Teaching is one of the hardest jobs there is. I’ve volunteered in many elementary school classes and what has always impressed me as one of the biggest challenges of teaching — probably because I can’t imagine responding to this challenge myself — is having to be enthusiastic all the time. This is not a job where you can come to work tired or feeling down and decide you will try to get through the day by doing as little as possible or that you can get away without talking to anyone for the next eight hours. Kindergartners (and students in all grades) expect and deserve more. And their teachers somehow manage to give it to them, no matter what is going on in the rest of their lives.
Despite having directly observed the demands of teaching, I went into my first day attempting to co-teach ESL (English as a Second Language) to adults at a local community center with little preparation and lots of confidence. The students had come from Mexico, China, Iran, and Japan and ranged in age from early 2o’s to probably 60. About 40 minutes into the class, my co-teacher received a phone call notifying her of a family emergency and abruptly left. Forgetting how long the class was, I managed to get through the next 20 minutes and happily announced that class was over and we would see each other in a week. I turned my back and started to erase the board, but was soon conscious that no one was moving. I turned around and asked feebly, “Oh, does this class last longer?” Twelve heads nodded.
I told this story to friends, who said, jokingly, that if I wanted to teach the ESL students more about American culture, I should have demonstrated how, when our students get a lucky break of having a class end early, they all pack up and rush out of the classroom before the teacher can change his or her mind.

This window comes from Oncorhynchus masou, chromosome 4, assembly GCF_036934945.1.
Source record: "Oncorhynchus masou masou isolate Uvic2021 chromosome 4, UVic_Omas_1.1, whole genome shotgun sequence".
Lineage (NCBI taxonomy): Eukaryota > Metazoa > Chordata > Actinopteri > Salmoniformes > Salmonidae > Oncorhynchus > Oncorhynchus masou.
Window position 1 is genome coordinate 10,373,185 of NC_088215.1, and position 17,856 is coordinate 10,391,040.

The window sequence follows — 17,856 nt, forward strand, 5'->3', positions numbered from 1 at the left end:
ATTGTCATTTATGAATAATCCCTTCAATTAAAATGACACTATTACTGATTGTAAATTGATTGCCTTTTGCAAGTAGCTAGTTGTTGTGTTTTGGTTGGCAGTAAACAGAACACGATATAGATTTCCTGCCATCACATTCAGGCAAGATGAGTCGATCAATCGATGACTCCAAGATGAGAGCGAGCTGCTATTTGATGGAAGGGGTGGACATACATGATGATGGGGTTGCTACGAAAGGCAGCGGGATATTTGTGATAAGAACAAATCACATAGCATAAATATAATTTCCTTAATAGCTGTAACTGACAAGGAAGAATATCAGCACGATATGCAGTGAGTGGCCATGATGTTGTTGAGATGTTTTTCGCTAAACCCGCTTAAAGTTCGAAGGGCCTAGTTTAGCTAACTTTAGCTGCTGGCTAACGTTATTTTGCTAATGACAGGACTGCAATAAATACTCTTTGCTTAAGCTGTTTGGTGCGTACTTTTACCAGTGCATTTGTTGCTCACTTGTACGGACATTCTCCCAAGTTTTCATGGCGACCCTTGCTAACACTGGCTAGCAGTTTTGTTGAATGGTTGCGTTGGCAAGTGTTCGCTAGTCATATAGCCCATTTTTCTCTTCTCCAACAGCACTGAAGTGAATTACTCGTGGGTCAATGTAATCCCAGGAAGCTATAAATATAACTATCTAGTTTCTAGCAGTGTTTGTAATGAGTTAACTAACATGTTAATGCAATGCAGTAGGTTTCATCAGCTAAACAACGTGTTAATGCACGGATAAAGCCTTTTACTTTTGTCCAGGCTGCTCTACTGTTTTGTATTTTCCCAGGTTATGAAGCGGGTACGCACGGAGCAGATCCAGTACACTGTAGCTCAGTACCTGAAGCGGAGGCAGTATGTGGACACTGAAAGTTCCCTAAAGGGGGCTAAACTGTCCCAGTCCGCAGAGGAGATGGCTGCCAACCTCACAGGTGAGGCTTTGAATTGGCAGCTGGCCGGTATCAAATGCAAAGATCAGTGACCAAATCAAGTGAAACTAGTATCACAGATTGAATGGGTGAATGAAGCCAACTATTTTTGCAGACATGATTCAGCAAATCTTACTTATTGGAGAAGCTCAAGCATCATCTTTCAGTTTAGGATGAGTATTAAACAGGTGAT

I ad libbed for the last 30 minutes and vowed to be better prepared for the next class. We have a textbook, student workbook, CD’s and one teachers’ guide to be shared among four to six teachers, and I found that the materials for Day 2 were not well synced. Exercise numbers didn’t match from book to book and it was necessary to jump back and forth from one book to another as we moved from listening to grammar to reading to writing. Earlier, not realizing how important it was to understand what was being covered in each book, I had ordered only the teachers’ guide and when I opened it to prepare for class, I couldn’t make any connection to the daily lessons. Nevertheless, Day 2 went better than Day 1 — we moved through the material slightly more smoothly than we had the previous week — probably because my co-teacher had bought all the books and was more familiar with the way the materials were organized. Students were engaged and, when polled at the end of the class, told us the material was not too hard or too easy, which we interpreted as just right, and that they had found the work interesting.
When I was talking to the program coordinator later on Day 2, she noticed the book I was carrying. “Teachers Resource Guide? No wonder you find it confusing,” she said. “That’s not the Teachers’ Guide. You have the wrong book.”
Today I ordered the correct Teachers’ Guide. There are still about 14 weeks of class left. I have great hopes that the pieces will all come together by then. Meanwhile, I believe I will appear just as upbeat as those elementary school teachers I observed for so many years. My enthusiasm, unlike theirs, will not come from skill or confidence; rather, it will come from anxiety, jumping energetically from book to book in a state of confusion, and an unwillingness to completely lose face.